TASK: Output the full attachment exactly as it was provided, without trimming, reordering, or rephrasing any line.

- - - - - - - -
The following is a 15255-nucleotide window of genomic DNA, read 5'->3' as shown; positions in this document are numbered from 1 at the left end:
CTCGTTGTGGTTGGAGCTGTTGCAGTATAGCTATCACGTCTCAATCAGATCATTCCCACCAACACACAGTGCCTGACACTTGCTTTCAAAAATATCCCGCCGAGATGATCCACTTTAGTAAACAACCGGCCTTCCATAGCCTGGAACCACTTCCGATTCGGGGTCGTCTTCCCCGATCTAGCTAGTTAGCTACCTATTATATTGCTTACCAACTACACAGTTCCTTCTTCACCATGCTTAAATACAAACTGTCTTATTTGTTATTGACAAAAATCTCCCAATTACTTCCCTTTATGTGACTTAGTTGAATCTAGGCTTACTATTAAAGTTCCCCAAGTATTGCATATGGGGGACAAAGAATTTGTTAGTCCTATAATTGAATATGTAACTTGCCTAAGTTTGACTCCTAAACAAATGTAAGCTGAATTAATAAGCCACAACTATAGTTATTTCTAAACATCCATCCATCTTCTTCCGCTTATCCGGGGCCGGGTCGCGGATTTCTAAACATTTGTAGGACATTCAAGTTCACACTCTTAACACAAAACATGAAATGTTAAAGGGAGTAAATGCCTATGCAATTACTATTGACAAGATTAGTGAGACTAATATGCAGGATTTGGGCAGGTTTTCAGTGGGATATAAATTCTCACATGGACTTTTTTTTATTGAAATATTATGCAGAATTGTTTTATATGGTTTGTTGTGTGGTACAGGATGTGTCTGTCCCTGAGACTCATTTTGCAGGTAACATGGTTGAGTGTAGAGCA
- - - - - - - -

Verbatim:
The following is a 15255-nucleotide window of genomic DNA, read 5'->3' as shown; positions in this document are numbered from 1 at the left end:
CTCGTTGTGGTTGGAGCTGTTGCAGTATAGCTATCACGTCTCAATCAGATCATTCCCACCAACACACAGTGCCTGACACTTGCTTTCAAAAATATCCCGCCGAGATGATCCACTTTAGTAAACAACCGGCCTTCCATAGCCTGGAACCACTTCCGATTCGGGGTCGTCTTCCCCGATCTAGCTAGTTAGCTACCTATTATATTGCTTACCAACTACACAGTTCCTTCTTCACCATGCTTAAATACAAACTGTCTTATTTGTTATTGACAAAAATCTCCCAATTACTTCCCTTTATGTGACTTAGTTGAATCTAGGCTTACTATTAAAGTTCCCCAAGTATTGCATATGGGGGACAAAGAATTTGTTAGTCCTATAATTGAATATGTAACTTGCCTAAGTTTGACTCCTAAACAAATGTAAGCTGAATTAATAAGCCACAACTATAGTTATTTCTAAACATCCATCCATCTTCTTCCGCTTATCCGGGGCCGGGTCGCGGATTTCTAAACATTTGTAGGACATTCAAGTTCACACTCTTAACACAAAACATGAAATGTTAAAGGGAGTAAATGCCTATGCAATTACTATTGACAAGATTAGTGAGACTAATATGCAGGATTTGGGCAGGTTTTCAGTGGGATATAAATTCTCACATGGACTTTTTTTTATTGAAATATTATGCAGAATTGTTTTATATGGTTTGTTGTGTGGTACAGGATGTGTCTGTCCCTGAGACTCATTTTGCAGGTAACATGGTTGAGTGTAGAGCA